17 September 2019
What’s a project--and what does it mean to “manage” it?
Can anything be a project? When it comes to project management, there are clear definitions to what encompasses a project, and exactly what it takes to manage one.
First off, what exactly is a project?
The term project is often used, but does have a clear definition when we are talking about Project Management. According to the Project Management Institute (PMI), a project is “a temporary endeavor undertaken to create a unique product, service or result”. It is something outside of normal operations and it non-routine.
A project is a journey; it follows the path to reach a new goal (the what that all actions are moving toward achieving). There is a beginning and at a certain point, an end to the journey (the when factor that must be controlled). Of course, you’ll need people, money, and infrastructure in order to arrive to your final result. These variables as very important, and classified as resources.
Putting the what and when together, applying the appropriate resources, and keeping the journey moving in the right way: this is the how. This “how” is what we call project management. You can look at a map and realize where your destination is, but how will you arrive? Every journey is different, and the route will be dictated by the goal, timeline, and the resources available. The project manager plays a crucial role in making sure they journey is the right one, and that everything stays on track.
To get started with a project, the elements must be defined. Failing to define these elements before beginning the project leave you vulnerable to conflict later on, and this conflict could cause you to waste resources, overspend your budget, finish the project late, or even derail a project completely. A project manager needs to keep the following characteristics into account for each project:
The scope is the big picture of a project. It includes clearly defining the goals and objectives, as well as the size of the project, and any specific requirements that might be tied to the project. The scope also needs to take into account the other elements (time, resources, and budget)--meaning that any changes to the scope will affect these elements. If the scope was set to build one tower, and then changed to build two, the parameters of time, resources, and budget must also be reevaluated.
This refers to a determined start date and end date, but there are also many more factors of time which must be outlined. Each task or step inside the project must be laid out, and then a duration allotted for each one. Some tasks can happen simultaneously or have some overlap, but some tasks will be sequential, with one being impossible to begin or complete without another specific task having been started or completed. Some tasks will be fully independent of others, and can be completed at any time. Others will be extremely dependent and not flexible at all in when they are worked on. Planning the times and dependencies of all tasks is part of defining the time element of a project.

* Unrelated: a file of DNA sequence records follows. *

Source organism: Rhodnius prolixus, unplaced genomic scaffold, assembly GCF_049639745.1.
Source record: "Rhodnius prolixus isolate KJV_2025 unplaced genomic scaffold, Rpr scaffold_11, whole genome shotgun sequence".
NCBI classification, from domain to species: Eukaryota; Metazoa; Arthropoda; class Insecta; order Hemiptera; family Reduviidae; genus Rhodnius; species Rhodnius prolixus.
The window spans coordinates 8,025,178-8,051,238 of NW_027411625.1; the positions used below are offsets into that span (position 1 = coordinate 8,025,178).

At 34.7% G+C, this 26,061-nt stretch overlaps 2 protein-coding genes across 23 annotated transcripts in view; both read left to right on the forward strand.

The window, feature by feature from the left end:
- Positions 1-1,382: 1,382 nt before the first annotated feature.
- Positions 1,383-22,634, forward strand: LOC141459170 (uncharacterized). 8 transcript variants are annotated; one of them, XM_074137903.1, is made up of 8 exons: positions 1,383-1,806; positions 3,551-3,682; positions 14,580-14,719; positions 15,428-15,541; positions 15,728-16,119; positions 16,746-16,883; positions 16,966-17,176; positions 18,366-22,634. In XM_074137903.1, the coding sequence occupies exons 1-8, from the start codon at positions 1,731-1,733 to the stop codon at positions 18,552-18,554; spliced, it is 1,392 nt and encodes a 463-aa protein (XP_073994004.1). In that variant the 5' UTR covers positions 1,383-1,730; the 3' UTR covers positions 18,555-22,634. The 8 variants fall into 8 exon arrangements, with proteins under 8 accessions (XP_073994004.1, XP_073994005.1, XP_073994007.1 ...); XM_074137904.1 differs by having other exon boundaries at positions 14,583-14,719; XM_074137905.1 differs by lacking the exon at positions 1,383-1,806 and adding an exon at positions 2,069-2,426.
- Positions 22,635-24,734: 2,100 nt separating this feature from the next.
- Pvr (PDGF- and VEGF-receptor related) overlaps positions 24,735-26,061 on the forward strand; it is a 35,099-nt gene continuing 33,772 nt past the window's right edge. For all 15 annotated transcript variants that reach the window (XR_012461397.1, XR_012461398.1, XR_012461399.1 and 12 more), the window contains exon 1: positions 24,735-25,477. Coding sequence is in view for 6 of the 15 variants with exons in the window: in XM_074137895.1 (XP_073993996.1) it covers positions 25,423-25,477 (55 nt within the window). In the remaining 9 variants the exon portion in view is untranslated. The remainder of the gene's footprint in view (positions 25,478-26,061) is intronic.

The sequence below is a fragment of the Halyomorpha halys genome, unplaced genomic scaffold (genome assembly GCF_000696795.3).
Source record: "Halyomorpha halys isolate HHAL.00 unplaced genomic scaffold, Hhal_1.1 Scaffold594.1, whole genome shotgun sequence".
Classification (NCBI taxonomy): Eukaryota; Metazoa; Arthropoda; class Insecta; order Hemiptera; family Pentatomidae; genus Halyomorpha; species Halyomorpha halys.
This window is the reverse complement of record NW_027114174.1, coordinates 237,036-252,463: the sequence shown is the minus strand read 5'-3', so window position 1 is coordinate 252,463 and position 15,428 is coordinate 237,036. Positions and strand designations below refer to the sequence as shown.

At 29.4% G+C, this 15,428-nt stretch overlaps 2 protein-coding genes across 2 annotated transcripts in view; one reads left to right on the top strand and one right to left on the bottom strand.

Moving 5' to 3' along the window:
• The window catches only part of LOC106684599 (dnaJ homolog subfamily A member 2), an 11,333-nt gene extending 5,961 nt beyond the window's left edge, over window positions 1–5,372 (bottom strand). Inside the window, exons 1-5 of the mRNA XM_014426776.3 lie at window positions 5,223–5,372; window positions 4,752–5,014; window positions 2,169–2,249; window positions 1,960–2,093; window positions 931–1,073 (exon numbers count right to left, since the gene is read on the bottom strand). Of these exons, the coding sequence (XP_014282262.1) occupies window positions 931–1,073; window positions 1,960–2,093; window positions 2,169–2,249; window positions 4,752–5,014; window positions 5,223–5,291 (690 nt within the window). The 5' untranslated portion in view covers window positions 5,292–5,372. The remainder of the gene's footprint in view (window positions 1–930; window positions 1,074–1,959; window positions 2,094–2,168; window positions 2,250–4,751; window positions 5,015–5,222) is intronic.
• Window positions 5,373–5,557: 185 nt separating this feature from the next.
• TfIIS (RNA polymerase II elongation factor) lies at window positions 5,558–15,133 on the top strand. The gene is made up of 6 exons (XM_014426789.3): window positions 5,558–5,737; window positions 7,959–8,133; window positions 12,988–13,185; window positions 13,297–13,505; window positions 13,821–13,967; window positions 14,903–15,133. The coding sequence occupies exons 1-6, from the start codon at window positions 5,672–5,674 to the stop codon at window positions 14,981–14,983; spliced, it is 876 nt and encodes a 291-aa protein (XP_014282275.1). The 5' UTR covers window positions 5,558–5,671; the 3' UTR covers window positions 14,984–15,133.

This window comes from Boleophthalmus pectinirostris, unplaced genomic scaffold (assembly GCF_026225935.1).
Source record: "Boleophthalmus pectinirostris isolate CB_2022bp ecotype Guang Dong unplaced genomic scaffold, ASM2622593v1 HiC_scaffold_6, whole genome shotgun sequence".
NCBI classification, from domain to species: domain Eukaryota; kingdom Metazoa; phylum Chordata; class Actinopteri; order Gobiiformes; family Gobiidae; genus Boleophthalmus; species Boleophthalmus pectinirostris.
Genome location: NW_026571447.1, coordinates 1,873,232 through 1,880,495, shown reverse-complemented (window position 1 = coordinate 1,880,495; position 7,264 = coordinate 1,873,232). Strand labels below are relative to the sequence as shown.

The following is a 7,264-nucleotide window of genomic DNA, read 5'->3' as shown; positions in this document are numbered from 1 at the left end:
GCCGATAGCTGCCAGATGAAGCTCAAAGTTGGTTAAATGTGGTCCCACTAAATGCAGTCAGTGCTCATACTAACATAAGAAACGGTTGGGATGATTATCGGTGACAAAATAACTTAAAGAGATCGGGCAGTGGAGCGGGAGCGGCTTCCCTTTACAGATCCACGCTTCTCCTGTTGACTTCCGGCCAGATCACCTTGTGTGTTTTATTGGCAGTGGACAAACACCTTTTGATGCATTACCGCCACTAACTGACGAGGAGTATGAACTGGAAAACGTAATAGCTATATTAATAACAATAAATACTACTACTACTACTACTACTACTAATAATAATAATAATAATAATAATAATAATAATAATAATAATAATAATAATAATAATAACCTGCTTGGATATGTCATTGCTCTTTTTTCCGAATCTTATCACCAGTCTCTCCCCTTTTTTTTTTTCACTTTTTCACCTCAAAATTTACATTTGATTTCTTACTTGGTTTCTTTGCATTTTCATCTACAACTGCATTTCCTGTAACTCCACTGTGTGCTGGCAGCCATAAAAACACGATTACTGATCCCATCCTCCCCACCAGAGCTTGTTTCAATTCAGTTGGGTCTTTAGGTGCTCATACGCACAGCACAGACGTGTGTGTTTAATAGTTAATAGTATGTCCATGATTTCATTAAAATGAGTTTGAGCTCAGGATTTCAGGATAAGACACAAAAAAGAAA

Defining resources includes having a clear understanding of the people and materials involved. The people are the members of the team directly involved in the project, as well as other subcontracted staff or companies and suppliers. The skills and requirements of employees on the project must be controlled, as well as their use of other resources, time, and budget--and their understanding of the scope of the project and their role within it. A project manager may be directly involved with all employees or subcontracted workers, but often times mainly deals with managers and technical directors. Making sure the right people have the right equipment or material is also very important.
The cost of a project encompasses all monetary expenditures inside a project, including labor and material costs. Calculating this cost before the project begins is necessary, but it is of course an estimate. This means that there should be contingency costs built in or considered as well. This helps alleviate issues if there is an unexpected cost, like the price of raw materials suddenly rises. There is likely a profit goal from different tasks or whole projects, and this is also included in the budget. A project manager works to keep the costs from going over the budget, or even lowering them, and to maximize the profit.
There are other characteristics worth valuing when defining a project. For example, how unique or innovative is this project? Does this bring value or challenge to the project, and in what ways? It is also wise to assess areas where you can encounter uncertainty. Keep these areas in mind later, and pay close attention to be ready to keep the project on the right path. Consider as well all the stakeholders involved: not just the team working on the project, but other parts of the company that might be affected, and of course, the impact on your clients.
The quality of a project will be the balance of achieving the scope while respecting the timeline, resources and budget. Pulling too much or too little in one of these directions will require pulling away from another: If a project goes way over the budget, then for example, the team may not be able to fully reach the goals outlined in the project scope. The project manager is responsible for the quality of the final result of a project.